Chennai-based writer and social activist Nityanand Jayaraman has been conferred with the Franco-German Prize for Human Rights and the Rule of Law. Jayaraman is known for his activism in a number of environmental issues like the Unilever Kodaikanal Mercury waste, Mettur Industrial pollution and the Kudankulam Nuclear Power Plant issue.
“Political tool to highlight that Human Rights need protection”
Franco-German Award Dedicated to the front-line warriors, and to the 14 protestors in Thoothukudi who were killed during…
While speaking to The Logical Indian, Jayaraman humbly dedicated the award to many other activists and collectives which have been working tirelessly to help people reclaim environmental justice and human rights.
Jayaraman said, “This is the 70th year of the Universal Declaration of Human Rights. The Indian constitution commits to uphold human rights. It also guarantees the liberty of thought, expression, belief and faith. However, one can see that this liberty and freedom is being trampled on. A dissenter is very quickly painted as a criminal.”
He further adds that this award is not just a recognition but is also a political tool to highlight “that human rights need protection”. “The award gives strength and re-energises us and tells us to continue what we are doing,” he said.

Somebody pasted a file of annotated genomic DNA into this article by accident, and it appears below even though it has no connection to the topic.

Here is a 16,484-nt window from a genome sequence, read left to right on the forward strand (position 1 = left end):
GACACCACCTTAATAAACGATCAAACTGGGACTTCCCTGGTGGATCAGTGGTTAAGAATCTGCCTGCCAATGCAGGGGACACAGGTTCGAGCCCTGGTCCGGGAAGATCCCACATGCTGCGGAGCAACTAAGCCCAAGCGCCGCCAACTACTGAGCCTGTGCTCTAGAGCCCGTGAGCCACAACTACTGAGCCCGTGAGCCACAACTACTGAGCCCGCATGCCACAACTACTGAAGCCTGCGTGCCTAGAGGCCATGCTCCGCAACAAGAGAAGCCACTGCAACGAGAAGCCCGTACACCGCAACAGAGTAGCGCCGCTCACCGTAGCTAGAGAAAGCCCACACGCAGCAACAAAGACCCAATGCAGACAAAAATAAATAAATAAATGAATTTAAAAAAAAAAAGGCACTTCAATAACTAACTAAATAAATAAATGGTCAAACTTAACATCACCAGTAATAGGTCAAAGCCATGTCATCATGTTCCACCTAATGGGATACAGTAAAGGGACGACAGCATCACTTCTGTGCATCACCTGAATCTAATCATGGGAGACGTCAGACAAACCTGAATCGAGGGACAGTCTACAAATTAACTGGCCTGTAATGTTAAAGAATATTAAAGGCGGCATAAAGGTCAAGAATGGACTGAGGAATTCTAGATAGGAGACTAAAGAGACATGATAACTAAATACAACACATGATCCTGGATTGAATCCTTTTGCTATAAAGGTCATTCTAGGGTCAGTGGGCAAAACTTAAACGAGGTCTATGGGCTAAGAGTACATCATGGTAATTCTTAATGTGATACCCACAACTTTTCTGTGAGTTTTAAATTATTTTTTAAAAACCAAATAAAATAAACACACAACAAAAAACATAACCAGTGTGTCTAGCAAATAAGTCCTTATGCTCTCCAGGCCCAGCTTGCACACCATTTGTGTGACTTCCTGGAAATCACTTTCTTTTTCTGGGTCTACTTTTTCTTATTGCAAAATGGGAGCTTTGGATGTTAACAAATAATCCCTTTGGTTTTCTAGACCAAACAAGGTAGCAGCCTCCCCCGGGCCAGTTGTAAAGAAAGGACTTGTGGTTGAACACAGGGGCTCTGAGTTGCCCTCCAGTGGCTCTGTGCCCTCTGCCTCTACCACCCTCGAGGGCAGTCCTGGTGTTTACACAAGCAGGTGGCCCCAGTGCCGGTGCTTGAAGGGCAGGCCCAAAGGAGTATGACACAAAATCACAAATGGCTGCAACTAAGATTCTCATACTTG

He also wants the government to understand the plight of people who are affected greatly due to the industrial crisis, for example, the survivors of Bhopal gas tragedy, those affected by Sterlite copper smelting plant in Tamil Nadu or the people of Kodaikanal who had to endure a battle of a sort against industrial giant-Unilever. “Government needs to make these citizens believe that they are their friends and are here to help them. They should restore their belief that they are rightful citizens who are valued.”
On being asked about what a common citizen could do to help those who are directly reeling under the effects of such crisis, Jayaraman said, “By not believing the WhatsApp forwards and relying on authentic sources of information before they form an opinion. I also urge people to speak out. By speaking out you are not only lending voice to maybe somebody who is affected by Sterlite plant, but in the process, you are underscoring your and the coming generation’s rights.”
About Nityanand Jayaraman
Nityanand or Nitty as he is fondly referred to is an engineer-turned journalist and activist. He is also called “travelling journalist” who holds issues related to environment and human rights close to his heart. As reported by The Tribune, he first came to Bhopal in 1995. “I did an article on groundwater contamination and got hooked to the issue.” He did and continues to help survivors of the Bhopal Gas Tragedy get justice.
In 2004, he along with three of like-minded friends began the Anti-Corporate Collective. In a 2013 interview with The Hindu, Nityanand said, “We allow communities to speak for themselves — and began the Community Environment Monitoring Programme. We don’t teach them anything but make sure their local knowledge is translated into a language that public servants understand.”
The group has helped with the Koodankulam protests, Kodaikanal citizen protest against Unilever and the protest against Sterlite in Tuticorin.
The Logical Indian Take
The Logical Indian congratulates Nityanand. We also hope that this award helps to draw the government and the citizens’ attention and interest towards the human rights violation and environmental crisis.